Let us show you a more strategic way of addressing your indirect spend management. To understand how much you can start saving today, schedule an indirect spend assessment. We often achieve double-digit savings for our clients, and we may be able to help you drive cost out of your supply chain.

Supply Chain Risk Management Lessons from the Military

When you think about the biggest risk to your company, what comes to mind? A data breach is probably high among concerns, and there’s good reason:this year alone, the Center for Strategic and International Studies identified 16 significant cyberattacks around the world, leaking hundreds of thousands of records.

What about a breach in your supply chain? Natural disasters, factory fires, rising tariffs, geopolitical issues and disease epidemics can all threaten your logistics network. Do you have a plan in place to respond in the event of significant disruption? If so, when was the last time you dusted it off and tested it?

Supply chain risk mitigation is more than sourcing. It requires an understanding of supply and demand. You need to be able to maintain continuity across your networks. If you don’t have backup plans and network strategies in place, one slip could jeopardize your entire business.

Mapping direct risks to your supply chain

Every supply chain has risks, regardless of how well it is planned. In the past five years, we’ve seen multiple threats to the global supply chain, ranging from natural disasters to labor disruptions.

Some of those issues are easier to prepare for than others. When union members across West Coast freight terminals walked off their jobs in 2015, indicators were present. Nine months of contentious negotiations, led to public jabs thrown by both sides, and ultimately, a work stoppage. In this situation, companies had time to make plans and consider alternative ports of entry. Without those preparations, there’s a risk of being affected by the $2 billion in lost productivity a full shutdown can cause daily.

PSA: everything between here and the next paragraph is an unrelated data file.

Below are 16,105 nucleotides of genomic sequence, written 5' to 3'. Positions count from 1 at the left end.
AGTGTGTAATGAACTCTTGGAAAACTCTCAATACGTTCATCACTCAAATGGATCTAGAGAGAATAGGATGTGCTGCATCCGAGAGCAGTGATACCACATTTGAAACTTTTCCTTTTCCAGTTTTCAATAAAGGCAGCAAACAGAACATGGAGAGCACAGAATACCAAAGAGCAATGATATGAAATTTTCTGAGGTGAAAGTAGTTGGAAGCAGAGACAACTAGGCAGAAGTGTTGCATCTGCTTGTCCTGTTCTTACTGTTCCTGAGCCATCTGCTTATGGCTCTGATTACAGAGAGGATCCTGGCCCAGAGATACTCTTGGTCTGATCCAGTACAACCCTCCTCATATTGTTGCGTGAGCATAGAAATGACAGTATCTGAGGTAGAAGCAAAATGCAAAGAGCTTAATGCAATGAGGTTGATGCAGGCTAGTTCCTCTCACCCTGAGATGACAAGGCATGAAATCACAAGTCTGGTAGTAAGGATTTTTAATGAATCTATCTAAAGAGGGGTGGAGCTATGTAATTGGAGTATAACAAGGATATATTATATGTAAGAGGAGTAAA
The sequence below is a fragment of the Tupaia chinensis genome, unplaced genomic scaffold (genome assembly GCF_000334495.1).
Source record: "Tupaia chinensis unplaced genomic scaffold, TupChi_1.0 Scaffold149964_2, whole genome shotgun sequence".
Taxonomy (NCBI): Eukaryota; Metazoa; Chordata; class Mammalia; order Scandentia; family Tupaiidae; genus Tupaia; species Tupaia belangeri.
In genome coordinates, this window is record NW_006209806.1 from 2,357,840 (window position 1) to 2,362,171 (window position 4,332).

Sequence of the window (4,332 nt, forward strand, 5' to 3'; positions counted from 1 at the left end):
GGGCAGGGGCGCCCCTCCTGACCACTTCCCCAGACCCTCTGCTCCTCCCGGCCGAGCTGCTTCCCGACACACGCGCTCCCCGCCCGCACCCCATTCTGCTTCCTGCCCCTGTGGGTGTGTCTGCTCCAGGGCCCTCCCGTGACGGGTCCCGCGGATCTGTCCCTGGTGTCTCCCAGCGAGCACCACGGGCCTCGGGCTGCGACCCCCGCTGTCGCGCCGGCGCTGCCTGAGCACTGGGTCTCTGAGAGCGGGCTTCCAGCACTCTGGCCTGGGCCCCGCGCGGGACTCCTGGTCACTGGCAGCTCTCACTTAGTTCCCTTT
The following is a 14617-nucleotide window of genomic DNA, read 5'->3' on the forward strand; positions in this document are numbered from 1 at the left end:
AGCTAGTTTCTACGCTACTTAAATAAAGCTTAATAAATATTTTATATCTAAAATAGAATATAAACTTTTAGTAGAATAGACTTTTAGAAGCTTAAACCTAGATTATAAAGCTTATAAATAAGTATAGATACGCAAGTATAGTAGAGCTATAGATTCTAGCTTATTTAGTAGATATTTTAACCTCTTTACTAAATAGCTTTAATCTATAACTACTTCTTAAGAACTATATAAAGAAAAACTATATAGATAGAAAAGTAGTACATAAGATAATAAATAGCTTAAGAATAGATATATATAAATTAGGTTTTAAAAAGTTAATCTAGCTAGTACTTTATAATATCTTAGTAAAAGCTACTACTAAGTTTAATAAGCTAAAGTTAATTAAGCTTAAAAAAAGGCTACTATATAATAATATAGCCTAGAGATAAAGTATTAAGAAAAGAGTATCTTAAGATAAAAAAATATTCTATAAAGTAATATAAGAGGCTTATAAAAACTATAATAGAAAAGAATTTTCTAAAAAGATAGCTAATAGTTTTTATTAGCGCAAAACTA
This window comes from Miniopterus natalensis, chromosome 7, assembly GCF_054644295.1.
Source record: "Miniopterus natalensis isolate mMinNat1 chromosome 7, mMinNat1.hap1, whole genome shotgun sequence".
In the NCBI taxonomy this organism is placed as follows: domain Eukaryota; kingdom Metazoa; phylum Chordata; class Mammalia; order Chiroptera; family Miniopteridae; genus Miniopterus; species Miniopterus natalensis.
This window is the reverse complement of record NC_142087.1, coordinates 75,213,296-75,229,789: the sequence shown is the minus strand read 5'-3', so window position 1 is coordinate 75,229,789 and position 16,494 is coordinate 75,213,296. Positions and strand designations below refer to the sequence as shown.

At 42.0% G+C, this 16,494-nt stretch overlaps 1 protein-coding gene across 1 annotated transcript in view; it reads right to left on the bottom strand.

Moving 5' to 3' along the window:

Other situations are impossible to foresee. When Hurricane Harvey made landfall in Houston, widespread flooding damaged homes and threatened lives. Factories were forced to shut down, only opening as part of the massive cleanup efforts. For some businesses, this created two problems: The disaster created a spiked demand for cleaning and construction supplies, but crippled local availability to produce them.

In these situations, do you have alternate network maps available to identify where you need to ramp-up production? Do you have a secondary port identified to support your inbound shipments? Without a smart contingency plan, you not only risk losing inventory – you put in jeopardy your operational success as a whole.

Supply chain lessons learned in the Marine Corps

While serving in the U.S. Marine Corps I learned military logistics strategies that have been integral to global success. Among the supply chain support available to the Marines is the Maritime Pre-Positioning Force. Today, two ship squadrons – one in the Indian Ocean, and one in the South Pacific – stand ready to provide necessary combat support. If a Marine expeditionary brigade is deployed anywhere in the world, these ships can quickly drop all the equipment and supplies they would need for up to 30 days.